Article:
Our apartment complex basically forced us to have to put up with them coming in and making major, not needed, changes to our kitchen and bathroom forcing us to move everything out of our kitchen, livingroom, and bathroom into the bedroom and we didn't have enough room to move more less use a computer or anything else. We had to put our cats in the bedroom and I had to watch the workers to make sure they did their work quickly and correctly thus exposing myself to a high level of paint fumes causing my asthma to go nuts. That and a bad back have me in a very whiney and blood raged mood. We are having a meeting with the complex office soon but if they dont give us good answers we are looking elsewhere. Tonight I'm catching up on writing reviews and other things for Under The Training Book but wont be able to start posting them until mid-day Thursday. Sorry for those enjoying the reviews and other postings. Tomorrow I will coutinue the daily reviews and also will be letting you know about the date for the first of a series of interviews I will be posting with artists, cosumers, and others about the arts and technology.


Sunday, August 8, 2010


Written by Greg Rucka
Art by
 Rags Morales, Cliff Richards, David Lopez and various;
Cover by
J.G. Jones

This review is going to be full of spoilers; which I usually try to avoid but just to let you know...I'm letting you know.

I know a number of people had problems with Identity Crisis, Infinite Crisis, and The Omac Project but one thing I could never understand; which a lot of people had a problem with and the characters of Batman and Superman turned away their friendship with Wonder Woman over was her killing Maxwell Lord. So you would have rather she let him live after he told her under the influnce of the magic lasso that he would use Superman as a weapon of mass destrction? She's an Amazon warrior. She has never killed with ease but she saved lives in a very simple situation. It wasn't complicated to me. By them going after her they are basically saying her taking a moral stand is better than thousands of people dying by her not acting. Superman and Batman questioning her actions so strongly speak only of complete bullshit on their parts. Batman saying he is taking the high road with The Joker places blood on his hands every time The Joker kills and to say otherwise is also complete bullshit in my eyes. It's easy to say after the fact that things may have turned out differently if she hadn't killed Lord but she showed how much of a hero she truly is by making a hard choice during the split second she had to make that choice. That's what a hero does.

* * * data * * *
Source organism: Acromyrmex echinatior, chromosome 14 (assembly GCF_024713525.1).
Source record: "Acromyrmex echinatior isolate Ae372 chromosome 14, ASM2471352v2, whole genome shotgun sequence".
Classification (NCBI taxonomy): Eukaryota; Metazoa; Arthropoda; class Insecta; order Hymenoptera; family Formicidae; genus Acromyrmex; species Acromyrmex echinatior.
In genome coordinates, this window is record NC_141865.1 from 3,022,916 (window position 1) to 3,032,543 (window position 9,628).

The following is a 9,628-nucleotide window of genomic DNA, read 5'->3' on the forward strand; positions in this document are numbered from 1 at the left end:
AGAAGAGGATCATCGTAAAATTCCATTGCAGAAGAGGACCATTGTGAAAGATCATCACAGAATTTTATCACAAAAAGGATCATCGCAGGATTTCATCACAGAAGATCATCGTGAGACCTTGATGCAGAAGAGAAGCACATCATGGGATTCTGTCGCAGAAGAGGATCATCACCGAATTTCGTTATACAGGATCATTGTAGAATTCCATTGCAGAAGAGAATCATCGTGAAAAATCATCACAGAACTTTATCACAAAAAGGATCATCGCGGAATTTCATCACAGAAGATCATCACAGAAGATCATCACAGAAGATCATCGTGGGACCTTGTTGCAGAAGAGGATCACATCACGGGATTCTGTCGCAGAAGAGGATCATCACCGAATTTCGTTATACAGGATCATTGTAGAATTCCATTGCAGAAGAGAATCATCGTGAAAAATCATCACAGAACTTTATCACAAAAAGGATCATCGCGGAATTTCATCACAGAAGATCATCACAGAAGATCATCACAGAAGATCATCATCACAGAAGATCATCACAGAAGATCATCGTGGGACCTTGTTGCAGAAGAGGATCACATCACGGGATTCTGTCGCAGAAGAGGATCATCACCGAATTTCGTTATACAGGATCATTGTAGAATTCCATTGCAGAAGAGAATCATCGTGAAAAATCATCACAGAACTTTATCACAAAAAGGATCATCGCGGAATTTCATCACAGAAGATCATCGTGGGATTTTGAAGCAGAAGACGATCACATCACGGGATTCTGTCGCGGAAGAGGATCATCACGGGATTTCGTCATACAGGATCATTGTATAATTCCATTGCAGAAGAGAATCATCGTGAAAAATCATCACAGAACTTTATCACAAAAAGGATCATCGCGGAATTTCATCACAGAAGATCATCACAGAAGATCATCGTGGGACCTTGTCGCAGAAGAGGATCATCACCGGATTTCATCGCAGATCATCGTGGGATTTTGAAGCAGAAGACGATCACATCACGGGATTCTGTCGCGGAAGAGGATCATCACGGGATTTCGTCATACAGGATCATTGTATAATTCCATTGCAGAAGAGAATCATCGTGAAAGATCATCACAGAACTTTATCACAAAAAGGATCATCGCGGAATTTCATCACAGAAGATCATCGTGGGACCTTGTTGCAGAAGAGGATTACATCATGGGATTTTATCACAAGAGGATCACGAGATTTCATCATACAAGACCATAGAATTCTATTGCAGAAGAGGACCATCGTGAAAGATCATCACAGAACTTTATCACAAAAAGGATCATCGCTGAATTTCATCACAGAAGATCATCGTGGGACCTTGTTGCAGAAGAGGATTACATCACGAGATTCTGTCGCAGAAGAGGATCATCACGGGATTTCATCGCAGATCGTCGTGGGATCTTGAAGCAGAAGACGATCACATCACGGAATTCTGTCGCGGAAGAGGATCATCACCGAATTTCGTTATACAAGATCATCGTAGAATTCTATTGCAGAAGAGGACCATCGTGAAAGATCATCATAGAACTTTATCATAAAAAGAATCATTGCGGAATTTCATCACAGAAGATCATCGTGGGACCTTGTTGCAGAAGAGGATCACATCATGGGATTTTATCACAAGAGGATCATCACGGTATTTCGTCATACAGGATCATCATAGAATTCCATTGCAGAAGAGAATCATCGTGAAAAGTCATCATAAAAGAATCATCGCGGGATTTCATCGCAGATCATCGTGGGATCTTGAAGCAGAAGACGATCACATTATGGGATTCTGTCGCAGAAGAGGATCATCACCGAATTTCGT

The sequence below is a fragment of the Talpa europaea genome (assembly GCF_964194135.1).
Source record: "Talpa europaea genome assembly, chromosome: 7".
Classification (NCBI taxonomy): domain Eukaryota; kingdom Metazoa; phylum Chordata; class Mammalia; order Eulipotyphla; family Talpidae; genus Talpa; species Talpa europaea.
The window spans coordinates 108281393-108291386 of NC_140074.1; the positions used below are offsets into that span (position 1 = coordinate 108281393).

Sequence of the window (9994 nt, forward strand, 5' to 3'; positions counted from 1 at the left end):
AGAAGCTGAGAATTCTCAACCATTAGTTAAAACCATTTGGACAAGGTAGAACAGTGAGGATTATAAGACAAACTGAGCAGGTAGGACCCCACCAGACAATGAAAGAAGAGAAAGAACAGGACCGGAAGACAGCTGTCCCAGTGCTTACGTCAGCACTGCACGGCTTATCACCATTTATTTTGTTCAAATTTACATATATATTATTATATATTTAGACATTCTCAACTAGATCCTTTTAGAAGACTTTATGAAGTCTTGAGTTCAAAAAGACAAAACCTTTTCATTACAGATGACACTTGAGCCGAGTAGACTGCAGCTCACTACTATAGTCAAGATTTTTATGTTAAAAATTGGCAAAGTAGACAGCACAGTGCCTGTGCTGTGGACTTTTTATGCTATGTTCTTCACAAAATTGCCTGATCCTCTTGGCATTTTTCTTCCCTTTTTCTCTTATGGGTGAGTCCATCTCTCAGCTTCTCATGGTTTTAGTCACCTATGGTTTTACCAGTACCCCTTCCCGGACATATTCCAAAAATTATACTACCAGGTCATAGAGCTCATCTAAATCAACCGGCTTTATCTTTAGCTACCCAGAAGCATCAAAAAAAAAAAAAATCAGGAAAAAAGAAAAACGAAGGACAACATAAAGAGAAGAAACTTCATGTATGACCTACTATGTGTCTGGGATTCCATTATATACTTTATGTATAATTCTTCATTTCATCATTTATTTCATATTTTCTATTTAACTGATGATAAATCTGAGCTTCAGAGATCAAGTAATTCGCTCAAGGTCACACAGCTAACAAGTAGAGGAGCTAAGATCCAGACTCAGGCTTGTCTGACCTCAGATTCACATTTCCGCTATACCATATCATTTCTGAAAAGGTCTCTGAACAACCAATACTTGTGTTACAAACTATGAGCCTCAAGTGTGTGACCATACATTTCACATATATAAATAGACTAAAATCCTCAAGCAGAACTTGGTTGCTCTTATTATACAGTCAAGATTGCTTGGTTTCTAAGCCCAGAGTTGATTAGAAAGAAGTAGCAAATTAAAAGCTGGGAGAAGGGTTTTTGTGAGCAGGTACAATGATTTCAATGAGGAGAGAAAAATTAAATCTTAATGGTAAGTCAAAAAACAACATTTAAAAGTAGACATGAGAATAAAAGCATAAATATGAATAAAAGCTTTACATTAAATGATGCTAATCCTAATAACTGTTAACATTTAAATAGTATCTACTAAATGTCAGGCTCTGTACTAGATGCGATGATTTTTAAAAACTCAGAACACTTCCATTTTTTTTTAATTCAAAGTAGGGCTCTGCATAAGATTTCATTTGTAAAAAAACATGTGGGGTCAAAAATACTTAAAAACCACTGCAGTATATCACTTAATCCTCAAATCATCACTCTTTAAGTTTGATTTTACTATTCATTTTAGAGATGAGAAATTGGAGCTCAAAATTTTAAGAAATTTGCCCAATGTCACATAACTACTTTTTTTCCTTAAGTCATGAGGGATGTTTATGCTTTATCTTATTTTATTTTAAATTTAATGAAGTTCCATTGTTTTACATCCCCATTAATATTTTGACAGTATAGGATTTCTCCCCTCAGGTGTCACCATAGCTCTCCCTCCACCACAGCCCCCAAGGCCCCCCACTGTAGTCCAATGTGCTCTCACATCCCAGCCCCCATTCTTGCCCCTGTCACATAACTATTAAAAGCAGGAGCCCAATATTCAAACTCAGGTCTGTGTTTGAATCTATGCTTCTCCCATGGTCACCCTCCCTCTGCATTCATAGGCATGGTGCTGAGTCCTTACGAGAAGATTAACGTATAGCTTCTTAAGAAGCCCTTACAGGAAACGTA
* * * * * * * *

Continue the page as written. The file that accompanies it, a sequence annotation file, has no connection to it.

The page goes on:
Saturday, August 7, 2010


Written by Greg Rucka and Geoff Johns
Art by Rags Morales, Drew Johnson, Justiniano, Michael Bair, and others
Cover by J.G. Jones

Published by DC Comics

The further adventures of blind Wonder Woman sees a team up with The Flash, a trip to the underworld, Wonder Girl finding out who her father is, and maybe there is a traitor among Wonder Woman's allies?

A happy ending for a run of stories which have been pretty dark. Pretty good dark stories but still dark. With further appearances by The Cheeth, Zoom, and Hermes this collection is middle of the road but still very much worth the read for Wonder Woman and casual comics fans alike.

Sorry that review was even shorter than usual but I need to hit the bed sick. A librarian infected me..WITH KNOWLEDGE!, really, she got me sick and now I'm praying to the bathroom Gods.



Friday, August 6, 2010


Written by
Greg Rucka
Art by
Drew Johnson, James Raiz, Sean Phillips and Ray Snyder Cover by J.G. Jones

Published by
DC Comics

Because I wrote in my last review that Down To Earth would make a great Wonder Woman movie I have to start this review saying how Eyes Of The Gorgon would make a good sequal to that movie. The stakes are raised but so is the action, the action risen to an almost overboard level but I think that would work in a blockbuster summer movie.